Ransomware new legislation should criminalise making ransomware payments
26 November 2021
26 November 2021
In response to the growing and persistent threat of ransomware attacks, the Minister for Home Affairs recently released the Ransomware Action Plan which includes the intention to introduce legislation in 2022 that mandates reporting of ransomware attacks and imposes a 'stand-alone offence for all forms of cyber extortion.' While it is not yet clear what activities will constitute an offence under the Government's intended legislation, it is hoped that not only will making a ransomware demand become illegal but so too will payment of a ransomware demand.
Making ransomware payments illegal would be a positive outcome for both practical and ethical reasons and would clarify the existing legal uncertainty that directors face when having to decide whether to make a ransomware payment. If the making of ransomware payments becomes illegal and directors have discharged their duty to ensure that the company has adequate cyber-security infrastructure, procedures and systems in place, directors should not be liable (for breaching their directors' duties) if their company suffers loss as a result of non-payment of a ransom.
The threat of ransomware is a national security issue that now impacts the Boardroom agenda in a way that few issues have for decades. The Australian Cyber Security Centre (ACSC) warns ransomware "poses one of the most significant threats to Australian organisations." In August this year, the Office of the Australian Information Commissioner (OAIC) announced that data breaches arising from ransomware incidents have increased by 24% in the last 6 months.1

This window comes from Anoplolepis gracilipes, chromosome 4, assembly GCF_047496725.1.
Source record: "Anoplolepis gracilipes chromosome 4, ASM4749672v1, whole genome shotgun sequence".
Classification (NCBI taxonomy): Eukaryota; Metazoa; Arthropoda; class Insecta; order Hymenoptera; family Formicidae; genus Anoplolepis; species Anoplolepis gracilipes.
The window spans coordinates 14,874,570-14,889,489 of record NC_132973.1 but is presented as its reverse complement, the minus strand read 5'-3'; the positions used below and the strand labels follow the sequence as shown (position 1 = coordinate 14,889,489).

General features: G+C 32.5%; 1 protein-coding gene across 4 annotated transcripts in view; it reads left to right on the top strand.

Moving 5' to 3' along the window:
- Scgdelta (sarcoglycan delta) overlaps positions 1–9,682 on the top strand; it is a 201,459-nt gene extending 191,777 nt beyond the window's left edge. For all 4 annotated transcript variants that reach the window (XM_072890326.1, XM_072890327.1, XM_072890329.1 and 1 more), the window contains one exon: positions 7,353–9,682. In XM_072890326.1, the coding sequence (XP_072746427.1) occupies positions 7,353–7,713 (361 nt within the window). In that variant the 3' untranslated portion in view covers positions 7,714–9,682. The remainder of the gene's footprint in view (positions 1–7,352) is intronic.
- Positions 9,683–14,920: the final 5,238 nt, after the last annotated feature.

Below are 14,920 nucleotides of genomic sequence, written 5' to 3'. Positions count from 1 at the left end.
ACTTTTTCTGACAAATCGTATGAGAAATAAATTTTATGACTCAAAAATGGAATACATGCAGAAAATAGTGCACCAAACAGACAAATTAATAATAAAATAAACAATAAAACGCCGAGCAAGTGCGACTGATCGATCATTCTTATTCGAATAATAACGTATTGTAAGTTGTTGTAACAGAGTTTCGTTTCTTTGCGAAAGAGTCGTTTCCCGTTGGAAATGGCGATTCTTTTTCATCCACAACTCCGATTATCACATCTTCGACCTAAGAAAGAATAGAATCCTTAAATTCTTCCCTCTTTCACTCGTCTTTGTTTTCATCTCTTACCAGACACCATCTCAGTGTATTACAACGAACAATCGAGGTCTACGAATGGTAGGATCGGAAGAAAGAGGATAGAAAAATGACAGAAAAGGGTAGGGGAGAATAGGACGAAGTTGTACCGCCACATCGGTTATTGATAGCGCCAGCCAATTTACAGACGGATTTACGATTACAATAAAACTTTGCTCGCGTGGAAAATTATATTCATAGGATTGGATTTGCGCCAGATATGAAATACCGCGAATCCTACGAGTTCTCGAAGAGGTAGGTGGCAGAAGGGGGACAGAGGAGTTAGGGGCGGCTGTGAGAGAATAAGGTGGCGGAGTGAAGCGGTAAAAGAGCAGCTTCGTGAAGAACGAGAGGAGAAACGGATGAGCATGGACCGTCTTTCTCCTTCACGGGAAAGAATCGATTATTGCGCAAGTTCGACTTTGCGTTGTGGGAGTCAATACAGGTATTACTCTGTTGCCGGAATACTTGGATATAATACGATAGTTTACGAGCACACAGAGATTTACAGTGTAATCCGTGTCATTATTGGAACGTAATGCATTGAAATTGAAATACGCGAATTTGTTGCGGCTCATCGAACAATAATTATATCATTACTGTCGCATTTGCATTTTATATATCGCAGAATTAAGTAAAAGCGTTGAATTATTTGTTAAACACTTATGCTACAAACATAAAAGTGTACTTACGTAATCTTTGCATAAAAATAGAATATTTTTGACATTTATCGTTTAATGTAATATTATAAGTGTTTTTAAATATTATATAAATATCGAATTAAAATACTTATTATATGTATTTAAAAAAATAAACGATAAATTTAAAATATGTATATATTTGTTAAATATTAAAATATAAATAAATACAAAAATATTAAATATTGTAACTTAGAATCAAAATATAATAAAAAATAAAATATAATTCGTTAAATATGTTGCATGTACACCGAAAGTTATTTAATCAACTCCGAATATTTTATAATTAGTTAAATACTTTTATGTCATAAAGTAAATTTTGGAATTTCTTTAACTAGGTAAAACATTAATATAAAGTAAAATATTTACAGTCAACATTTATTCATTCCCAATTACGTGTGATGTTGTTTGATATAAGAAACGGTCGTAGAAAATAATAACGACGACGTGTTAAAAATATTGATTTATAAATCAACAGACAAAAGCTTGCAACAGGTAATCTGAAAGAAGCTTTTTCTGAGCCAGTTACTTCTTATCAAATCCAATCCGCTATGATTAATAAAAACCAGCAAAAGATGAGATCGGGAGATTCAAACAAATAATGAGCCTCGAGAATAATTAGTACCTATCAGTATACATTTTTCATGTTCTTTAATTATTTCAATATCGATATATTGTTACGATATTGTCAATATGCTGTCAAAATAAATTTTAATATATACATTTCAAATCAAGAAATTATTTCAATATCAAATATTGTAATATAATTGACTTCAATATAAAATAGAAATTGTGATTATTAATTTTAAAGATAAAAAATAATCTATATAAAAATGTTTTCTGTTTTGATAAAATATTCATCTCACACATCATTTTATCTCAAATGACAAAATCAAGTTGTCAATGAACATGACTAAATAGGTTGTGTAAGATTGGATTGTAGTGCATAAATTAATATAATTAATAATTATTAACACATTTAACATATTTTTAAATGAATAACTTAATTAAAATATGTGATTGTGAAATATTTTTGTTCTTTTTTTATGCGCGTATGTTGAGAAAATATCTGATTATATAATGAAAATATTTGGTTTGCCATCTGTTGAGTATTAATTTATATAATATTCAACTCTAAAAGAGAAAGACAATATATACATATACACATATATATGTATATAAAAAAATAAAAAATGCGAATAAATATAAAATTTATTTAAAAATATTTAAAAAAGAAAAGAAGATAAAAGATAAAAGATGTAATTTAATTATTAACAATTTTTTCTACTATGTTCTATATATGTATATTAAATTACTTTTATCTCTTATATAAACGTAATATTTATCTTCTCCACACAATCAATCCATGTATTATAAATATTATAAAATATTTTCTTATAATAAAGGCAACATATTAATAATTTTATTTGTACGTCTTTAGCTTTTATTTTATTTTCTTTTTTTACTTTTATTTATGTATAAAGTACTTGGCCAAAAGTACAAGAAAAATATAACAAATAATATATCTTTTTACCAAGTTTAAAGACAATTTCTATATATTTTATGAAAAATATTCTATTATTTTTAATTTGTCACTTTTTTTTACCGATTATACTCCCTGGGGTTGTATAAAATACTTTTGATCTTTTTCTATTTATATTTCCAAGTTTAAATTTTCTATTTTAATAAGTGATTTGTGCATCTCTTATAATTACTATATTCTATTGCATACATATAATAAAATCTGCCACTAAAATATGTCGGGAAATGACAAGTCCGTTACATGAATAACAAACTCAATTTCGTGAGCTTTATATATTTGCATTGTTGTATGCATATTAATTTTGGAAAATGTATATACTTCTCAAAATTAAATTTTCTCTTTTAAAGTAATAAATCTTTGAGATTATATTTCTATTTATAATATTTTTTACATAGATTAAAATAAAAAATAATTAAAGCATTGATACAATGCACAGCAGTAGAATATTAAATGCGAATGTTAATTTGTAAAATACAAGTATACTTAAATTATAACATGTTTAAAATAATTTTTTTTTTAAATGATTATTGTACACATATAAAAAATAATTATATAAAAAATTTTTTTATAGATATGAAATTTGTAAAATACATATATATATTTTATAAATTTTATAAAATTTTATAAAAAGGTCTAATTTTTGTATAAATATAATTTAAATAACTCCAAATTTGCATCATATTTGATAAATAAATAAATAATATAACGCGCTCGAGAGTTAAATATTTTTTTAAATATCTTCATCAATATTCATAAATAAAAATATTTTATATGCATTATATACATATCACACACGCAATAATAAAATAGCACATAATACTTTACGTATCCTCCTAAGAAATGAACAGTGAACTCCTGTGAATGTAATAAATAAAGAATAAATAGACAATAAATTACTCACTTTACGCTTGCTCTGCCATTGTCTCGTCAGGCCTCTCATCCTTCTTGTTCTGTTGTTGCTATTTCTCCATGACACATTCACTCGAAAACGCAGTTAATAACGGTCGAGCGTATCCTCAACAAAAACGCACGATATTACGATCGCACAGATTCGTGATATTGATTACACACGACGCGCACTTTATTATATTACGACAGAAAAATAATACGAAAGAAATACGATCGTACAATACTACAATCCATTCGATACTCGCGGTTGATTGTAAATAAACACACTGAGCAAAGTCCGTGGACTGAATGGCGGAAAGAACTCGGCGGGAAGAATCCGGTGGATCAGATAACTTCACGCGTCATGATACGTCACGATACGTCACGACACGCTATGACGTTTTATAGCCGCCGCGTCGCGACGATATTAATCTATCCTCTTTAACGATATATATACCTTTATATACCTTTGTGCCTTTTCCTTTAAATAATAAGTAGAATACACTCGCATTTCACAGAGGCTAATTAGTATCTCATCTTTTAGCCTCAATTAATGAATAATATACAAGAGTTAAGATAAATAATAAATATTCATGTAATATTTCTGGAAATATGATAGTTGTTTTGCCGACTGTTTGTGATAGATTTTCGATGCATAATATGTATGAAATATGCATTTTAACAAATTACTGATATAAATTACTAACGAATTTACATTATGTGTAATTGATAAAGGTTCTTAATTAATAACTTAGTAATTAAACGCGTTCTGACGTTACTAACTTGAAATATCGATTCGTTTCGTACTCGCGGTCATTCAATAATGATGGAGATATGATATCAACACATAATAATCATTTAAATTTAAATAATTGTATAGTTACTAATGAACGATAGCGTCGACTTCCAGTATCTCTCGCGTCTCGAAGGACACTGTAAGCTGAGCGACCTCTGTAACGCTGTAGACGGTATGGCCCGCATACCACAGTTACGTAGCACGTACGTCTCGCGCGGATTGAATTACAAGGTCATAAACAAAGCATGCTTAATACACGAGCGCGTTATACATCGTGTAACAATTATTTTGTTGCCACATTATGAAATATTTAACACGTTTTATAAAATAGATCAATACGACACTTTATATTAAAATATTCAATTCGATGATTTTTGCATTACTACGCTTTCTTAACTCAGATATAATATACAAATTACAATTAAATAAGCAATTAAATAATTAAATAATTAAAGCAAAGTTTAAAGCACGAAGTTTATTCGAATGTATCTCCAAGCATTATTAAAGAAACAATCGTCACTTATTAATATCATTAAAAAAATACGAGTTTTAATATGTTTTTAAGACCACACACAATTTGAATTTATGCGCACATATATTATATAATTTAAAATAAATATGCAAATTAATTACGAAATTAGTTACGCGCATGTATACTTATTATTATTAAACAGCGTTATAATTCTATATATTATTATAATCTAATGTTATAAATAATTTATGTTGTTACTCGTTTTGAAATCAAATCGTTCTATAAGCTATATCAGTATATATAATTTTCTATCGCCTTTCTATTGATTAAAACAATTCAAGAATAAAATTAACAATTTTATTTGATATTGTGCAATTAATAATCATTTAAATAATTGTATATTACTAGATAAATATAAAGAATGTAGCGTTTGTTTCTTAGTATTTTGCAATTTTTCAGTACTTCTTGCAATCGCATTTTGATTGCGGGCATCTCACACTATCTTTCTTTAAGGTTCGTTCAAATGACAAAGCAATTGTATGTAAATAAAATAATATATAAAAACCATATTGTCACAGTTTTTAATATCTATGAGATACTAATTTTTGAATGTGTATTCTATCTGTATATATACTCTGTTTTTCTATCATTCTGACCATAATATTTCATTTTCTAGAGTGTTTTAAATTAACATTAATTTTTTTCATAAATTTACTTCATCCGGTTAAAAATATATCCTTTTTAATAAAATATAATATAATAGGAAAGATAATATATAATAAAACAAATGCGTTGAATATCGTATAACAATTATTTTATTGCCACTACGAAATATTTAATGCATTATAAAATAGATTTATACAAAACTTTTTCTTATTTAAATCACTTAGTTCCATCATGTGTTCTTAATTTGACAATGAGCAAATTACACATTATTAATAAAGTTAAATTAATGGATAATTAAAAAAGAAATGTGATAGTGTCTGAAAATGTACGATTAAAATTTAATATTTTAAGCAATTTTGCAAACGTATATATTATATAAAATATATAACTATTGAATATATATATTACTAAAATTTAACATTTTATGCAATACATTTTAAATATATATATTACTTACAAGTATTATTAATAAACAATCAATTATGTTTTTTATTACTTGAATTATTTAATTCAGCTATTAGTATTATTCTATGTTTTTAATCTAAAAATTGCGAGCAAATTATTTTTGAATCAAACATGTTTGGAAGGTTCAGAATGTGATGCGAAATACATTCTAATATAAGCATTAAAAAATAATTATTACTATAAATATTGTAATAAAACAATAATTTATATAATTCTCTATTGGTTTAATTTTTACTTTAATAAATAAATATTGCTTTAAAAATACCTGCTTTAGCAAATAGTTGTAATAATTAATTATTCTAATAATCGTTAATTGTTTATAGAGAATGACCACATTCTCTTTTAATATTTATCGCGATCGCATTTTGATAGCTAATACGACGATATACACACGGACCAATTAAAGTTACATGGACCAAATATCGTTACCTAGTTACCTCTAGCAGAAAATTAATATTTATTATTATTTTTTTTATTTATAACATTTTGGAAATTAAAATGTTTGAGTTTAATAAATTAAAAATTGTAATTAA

The ACSC has reported a recent shift in the tactics used by ransomware criminals, noting that a growing number are adopting encrypted networks and using exfiltration of data, threatening to publish stolen information online if ransoms are not paid.2
The ACSC has also observed that ransomware cybercriminals are increasingly targeting larger companies and companies which provide critical infrastructure or essential services, perceiving greater consequences and deeper pockets and demanding larger ransoms.3
The message from ACSC and the Department of Home Affairs is consistent: companies and individuals should not pay a ransom. Beyond this, the guidance for companies as to the legality of paying a ransom and possible defences is scant.
In certain circumstances, making a ransomware payment may constitute an offence for which the company is liable..
A major difficulty for companies and their Boards when considering how to respond to a ransomware attack is the absence of clear judicial guidance on how the courts will interpret and apply the possible defences to ransomware payments that constitute an offence. As a result many companies are reluctant to disclose whether they have made ransom payments and the bases on which they decided to do so. In the absence of precedent, clear legislative action is required.
Directors are obliged to act in the best interests of their company and to discharge their duties with care and diligence.